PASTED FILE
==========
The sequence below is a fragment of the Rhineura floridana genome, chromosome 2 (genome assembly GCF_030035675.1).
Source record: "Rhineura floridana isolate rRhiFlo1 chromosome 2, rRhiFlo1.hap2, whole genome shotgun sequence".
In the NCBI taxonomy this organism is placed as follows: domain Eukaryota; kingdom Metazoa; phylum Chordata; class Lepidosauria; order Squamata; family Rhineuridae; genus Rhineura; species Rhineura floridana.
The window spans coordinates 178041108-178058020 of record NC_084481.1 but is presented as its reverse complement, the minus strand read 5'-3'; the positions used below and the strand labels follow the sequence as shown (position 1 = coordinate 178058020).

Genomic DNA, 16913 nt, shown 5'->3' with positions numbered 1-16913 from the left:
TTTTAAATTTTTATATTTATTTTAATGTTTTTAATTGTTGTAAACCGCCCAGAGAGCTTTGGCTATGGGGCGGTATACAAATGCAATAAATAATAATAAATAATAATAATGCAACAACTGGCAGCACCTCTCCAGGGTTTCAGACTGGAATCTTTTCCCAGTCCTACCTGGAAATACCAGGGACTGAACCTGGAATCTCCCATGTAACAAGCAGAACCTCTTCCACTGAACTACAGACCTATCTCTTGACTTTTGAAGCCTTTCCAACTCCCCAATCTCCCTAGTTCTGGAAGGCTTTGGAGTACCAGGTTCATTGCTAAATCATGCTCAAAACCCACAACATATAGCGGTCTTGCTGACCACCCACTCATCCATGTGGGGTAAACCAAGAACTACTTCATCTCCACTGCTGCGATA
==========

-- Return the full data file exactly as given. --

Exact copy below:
The sequence below is a fragment of the Rhineura floridana genome, chromosome 2 (genome assembly GCF_030035675.1).
Source record: "Rhineura floridana isolate rRhiFlo1 chromosome 2, rRhiFlo1.hap2, whole genome shotgun sequence".
In the NCBI taxonomy this organism is placed as follows: domain Eukaryota; kingdom Metazoa; phylum Chordata; class Lepidosauria; order Squamata; family Rhineuridae; genus Rhineura; species Rhineura floridana.
The window spans coordinates 178041108-178058020 of record NC_084481.1 but is presented as its reverse complement, the minus strand read 5'-3'; the positions used below and the strand labels follow the sequence as shown (position 1 = coordinate 178058020).

Genomic DNA, 16913 nt, shown 5'->3' with positions numbered 1-16913 from the left:
TTTTAAATTTTTATATTTATTTTAATGTTTTTAATTGTTGTAAACCGCCCAGAGAGCTTTGGCTATGGGGCGGTATACAAATGCAATAAATAATAATAAATAATAATAATGCAACAACTGGCAGCACCTCTCCAGGGTTTCAGACTGGAATCTTTTCCCAGTCCTACCTGGAAATACCAGGGACTGAACCTGGAATCTCCCATGTAACAAGCAGAACCTCTTCCACTGAACTACAGACCTATCTCTTGACTTTTGAAGCCTTTCCAACTCCCCAATCTCCCTAGTTCTGGAAGGCTTTGGAGTACCAGGTTCATTGCTAAATCATGCTCAAAACCCACAACATATAGCGGTCTTGCTGACCACCCACTCATCCATGTGGGGTAAACCAAGAACTACTTCATCTCCACTGCTGCGATA